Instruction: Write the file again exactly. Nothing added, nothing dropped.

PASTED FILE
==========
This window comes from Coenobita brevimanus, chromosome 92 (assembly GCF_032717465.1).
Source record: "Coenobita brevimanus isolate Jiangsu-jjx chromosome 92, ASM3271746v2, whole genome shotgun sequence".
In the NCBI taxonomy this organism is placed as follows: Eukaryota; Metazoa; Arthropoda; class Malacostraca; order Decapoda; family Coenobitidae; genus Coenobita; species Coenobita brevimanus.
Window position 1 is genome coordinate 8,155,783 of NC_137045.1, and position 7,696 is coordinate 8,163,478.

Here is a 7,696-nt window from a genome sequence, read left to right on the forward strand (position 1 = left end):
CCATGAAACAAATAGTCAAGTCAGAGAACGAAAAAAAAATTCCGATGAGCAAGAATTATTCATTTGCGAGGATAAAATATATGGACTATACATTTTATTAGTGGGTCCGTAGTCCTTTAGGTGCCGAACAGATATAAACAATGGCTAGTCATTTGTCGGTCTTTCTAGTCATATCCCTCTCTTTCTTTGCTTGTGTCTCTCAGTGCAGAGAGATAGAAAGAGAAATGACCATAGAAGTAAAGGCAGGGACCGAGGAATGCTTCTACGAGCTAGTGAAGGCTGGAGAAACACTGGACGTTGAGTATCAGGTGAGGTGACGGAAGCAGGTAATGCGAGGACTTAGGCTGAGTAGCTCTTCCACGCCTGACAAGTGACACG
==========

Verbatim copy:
This window comes from Coenobita brevimanus, chromosome 92 (assembly GCF_032717465.1).
Source record: "Coenobita brevimanus isolate Jiangsu-jjx chromosome 92, ASM3271746v2, whole genome shotgun sequence".
In the NCBI taxonomy this organism is placed as follows: Eukaryota; Metazoa; Arthropoda; class Malacostraca; order Decapoda; family Coenobitidae; genus Coenobita; species Coenobita brevimanus.
Window position 1 is genome coordinate 8,155,783 of NC_137045.1, and position 7,696 is coordinate 8,163,478.

Here is a 7,696-nt window from a genome sequence, read left to right on the forward strand (position 1 = left end):
CCATGAAACAAATAGTCAAGTCAGAGAACGAAAAAAAAATTCCGATGAGCAAGAATTATTCATTTGCGAGGATAAAATATATGGACTATACATTTTATTAGTGGGTCCGTAGTCCTTTAGGTGCCGAACAGATATAAACAATGGCTAGTCATTTGTCGGTCTTTCTAGTCATATCCCTCTCTTTCTTTGCTTGTGTCTCTCAGTGCAGAGAGATAGAAAGAGAAATGACCATAGAAGTAAAGGCAGGGACCGAGGAATGCTTCTACGAGCTAGTGAAGGCTGGAGAAACACTGGACGTTGAGTATCAGGTGAGGTGACGGAAGCAGGTAATGCGAGGACTTAGGCTGAGTAGCTCTTCCACGCCTGACAAGTGACACG